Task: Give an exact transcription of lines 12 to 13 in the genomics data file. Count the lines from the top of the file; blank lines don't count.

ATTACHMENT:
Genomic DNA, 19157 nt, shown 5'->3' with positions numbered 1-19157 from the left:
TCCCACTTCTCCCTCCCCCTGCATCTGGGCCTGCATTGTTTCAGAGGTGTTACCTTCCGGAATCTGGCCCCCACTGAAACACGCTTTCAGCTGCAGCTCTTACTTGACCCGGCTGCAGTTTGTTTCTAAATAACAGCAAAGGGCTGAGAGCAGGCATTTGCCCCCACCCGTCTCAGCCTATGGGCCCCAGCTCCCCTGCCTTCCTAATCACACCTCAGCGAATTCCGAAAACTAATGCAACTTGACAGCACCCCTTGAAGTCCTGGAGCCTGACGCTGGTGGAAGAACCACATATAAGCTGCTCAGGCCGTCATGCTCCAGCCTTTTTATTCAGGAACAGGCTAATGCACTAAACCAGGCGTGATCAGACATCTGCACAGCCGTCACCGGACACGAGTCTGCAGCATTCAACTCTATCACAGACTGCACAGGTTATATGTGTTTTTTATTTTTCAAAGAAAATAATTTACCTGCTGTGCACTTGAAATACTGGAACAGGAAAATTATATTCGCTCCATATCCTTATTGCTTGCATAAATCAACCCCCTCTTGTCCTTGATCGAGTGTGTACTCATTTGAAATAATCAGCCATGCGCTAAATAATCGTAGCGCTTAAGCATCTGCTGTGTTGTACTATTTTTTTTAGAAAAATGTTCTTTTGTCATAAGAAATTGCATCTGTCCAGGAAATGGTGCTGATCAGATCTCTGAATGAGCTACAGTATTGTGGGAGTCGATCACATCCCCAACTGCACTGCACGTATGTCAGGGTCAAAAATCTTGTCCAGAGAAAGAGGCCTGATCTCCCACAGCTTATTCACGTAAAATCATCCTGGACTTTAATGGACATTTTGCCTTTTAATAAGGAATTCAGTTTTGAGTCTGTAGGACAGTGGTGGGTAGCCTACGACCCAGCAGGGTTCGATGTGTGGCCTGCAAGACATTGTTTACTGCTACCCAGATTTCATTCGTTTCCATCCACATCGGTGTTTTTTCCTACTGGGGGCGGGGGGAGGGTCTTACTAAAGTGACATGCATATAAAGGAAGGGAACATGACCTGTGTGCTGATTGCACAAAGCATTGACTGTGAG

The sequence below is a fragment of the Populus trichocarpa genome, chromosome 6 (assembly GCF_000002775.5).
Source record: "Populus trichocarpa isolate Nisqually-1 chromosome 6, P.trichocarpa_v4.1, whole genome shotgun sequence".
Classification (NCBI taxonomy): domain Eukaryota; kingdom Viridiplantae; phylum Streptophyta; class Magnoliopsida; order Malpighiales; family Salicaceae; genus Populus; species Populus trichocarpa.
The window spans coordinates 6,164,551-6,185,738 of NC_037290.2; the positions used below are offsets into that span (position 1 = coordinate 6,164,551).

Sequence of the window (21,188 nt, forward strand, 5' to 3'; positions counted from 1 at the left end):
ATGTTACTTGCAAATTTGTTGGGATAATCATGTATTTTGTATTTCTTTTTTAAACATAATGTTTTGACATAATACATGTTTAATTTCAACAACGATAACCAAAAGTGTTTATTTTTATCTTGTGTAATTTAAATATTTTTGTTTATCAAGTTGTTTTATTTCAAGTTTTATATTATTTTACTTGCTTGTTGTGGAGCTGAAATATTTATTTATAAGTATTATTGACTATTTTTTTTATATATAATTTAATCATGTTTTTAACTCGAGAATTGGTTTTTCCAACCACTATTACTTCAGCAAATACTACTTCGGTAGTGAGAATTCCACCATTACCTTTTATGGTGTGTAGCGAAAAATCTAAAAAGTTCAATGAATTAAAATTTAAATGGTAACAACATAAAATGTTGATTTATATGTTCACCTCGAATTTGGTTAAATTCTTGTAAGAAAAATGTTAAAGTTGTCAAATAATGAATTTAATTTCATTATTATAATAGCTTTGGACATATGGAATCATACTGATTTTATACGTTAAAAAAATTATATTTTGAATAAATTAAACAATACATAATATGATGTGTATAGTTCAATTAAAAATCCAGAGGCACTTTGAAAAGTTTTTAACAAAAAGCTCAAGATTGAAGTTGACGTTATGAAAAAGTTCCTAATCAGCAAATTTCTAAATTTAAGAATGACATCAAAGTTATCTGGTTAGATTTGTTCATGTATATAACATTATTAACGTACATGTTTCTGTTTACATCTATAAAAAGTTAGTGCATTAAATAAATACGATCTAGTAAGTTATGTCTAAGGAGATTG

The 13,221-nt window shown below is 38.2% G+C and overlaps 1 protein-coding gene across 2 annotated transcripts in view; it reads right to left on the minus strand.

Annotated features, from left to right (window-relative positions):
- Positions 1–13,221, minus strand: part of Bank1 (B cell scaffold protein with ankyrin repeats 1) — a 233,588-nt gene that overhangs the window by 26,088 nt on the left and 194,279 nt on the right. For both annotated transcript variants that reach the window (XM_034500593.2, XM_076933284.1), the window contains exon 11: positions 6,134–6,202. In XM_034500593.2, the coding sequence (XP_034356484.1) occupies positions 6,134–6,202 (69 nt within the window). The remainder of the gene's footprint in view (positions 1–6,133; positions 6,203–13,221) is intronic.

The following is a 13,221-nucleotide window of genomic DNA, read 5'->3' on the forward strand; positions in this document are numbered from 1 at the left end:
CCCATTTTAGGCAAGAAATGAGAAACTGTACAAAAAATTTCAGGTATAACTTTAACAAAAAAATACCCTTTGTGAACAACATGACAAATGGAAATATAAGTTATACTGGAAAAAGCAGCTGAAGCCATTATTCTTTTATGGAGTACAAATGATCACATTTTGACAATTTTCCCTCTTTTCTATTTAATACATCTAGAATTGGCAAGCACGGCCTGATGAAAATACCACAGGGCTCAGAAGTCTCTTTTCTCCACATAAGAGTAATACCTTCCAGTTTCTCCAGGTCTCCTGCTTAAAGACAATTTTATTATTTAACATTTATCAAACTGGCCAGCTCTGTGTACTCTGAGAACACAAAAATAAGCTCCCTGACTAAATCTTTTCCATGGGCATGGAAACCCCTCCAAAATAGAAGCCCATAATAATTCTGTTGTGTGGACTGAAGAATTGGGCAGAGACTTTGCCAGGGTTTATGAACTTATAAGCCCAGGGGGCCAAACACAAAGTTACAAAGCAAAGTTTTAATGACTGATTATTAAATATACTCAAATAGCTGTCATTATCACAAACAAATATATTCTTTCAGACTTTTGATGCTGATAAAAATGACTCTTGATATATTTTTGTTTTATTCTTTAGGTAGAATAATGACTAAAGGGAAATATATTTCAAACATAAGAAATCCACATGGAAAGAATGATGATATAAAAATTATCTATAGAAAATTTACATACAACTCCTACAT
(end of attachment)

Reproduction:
The following is a 13,221-nucleotide window of genomic DNA, read 5'->3' on the forward strand; positions in this document are numbered from 1 at the left end:
CCCATTTTAGGCAAGAAATGAGAAACTGTACAAAAAATTTCAGGTATAACTTTAACAAAAAAATACCCTTTGTGAACAACATGACAAATGGAAATATAAGTTATACTGGAAAAAGCAGCTGAAGCCATTATTCTTTTATGGAGTACAAATGATCACATTTTGACAATTTTCCCTCTTTTCTATTTAATACATCTAGAATTGGCAAGCACGGCCTGATGAAAATACCACAGGGCTCAGAAGTCTCTTTTCTCCACATAAGAGTAATACCTTCCAGTTTCTCCAGGTCTCCTGCTTAAAGACAATTTTATTATTTAACATTTATCAAACTGGCCAGCTCTGTGTACTCTGAGAACACAAAAATAAGCTCCCTGACTAAATCTTTTCCATGGGCATGGAAACCCCTCCAAAATAGAAGCCCATAATAATTCTGTTGTGTGGACTGAAGAATTGGGCAGAGACTTTGCCAGGGTTTATGAACTTATAAGCCCAGGGGGCCAAACACAAAGTTACAAAGCAAAGTTTTAATGACTGATTATTAAATATACTCAAATAGCTGTCATTATCACAAACAAATATATTCTTTCAGACTTTTGATGCTGATAAAAATGACTCTTGATATATTTTTGTTTTATTCTTTAGGTAGAATAATGACTAAAGGGAAATATATTTCAAACATAAGAAATCCACATGGAAAGAATGATGATATAAAAATTATCTATAGAAAATTTACATACAACTCCTACAT